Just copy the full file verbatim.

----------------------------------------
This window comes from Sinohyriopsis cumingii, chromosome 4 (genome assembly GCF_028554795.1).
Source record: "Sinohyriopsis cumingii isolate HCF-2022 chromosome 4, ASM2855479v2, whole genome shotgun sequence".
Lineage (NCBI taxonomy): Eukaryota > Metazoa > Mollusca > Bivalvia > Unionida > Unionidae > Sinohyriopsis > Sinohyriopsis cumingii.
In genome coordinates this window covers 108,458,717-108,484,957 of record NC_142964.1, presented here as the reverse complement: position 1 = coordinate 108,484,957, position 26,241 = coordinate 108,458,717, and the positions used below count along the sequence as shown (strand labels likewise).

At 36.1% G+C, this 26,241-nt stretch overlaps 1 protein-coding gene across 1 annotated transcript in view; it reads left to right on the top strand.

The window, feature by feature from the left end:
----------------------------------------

This window comes from Sinohyriopsis cumingii, chromosome 4 (genome assembly GCF_028554795.1).
Source record: "Sinohyriopsis cumingii isolate HCF-2022 chromosome 4, ASM2855479v2, whole genome shotgun sequence".
Lineage (NCBI taxonomy): Eukaryota > Metazoa > Mollusca > Bivalvia > Unionida > Unionidae > Sinohyriopsis > Sinohyriopsis cumingii.
In genome coordinates this window covers 108,458,717-108,484,957 of record NC_142964.1, presented here as the reverse complement: position 1 = coordinate 108,484,957, position 26,241 = coordinate 108,458,717, and the positions used below count along the sequence as shown (strand labels likewise).

At 36.1% G+C, this 26,241-nt stretch overlaps 1 protein-coding gene across 1 annotated transcript in view; it reads left to right on the top strand.

The window, feature by feature from the left end: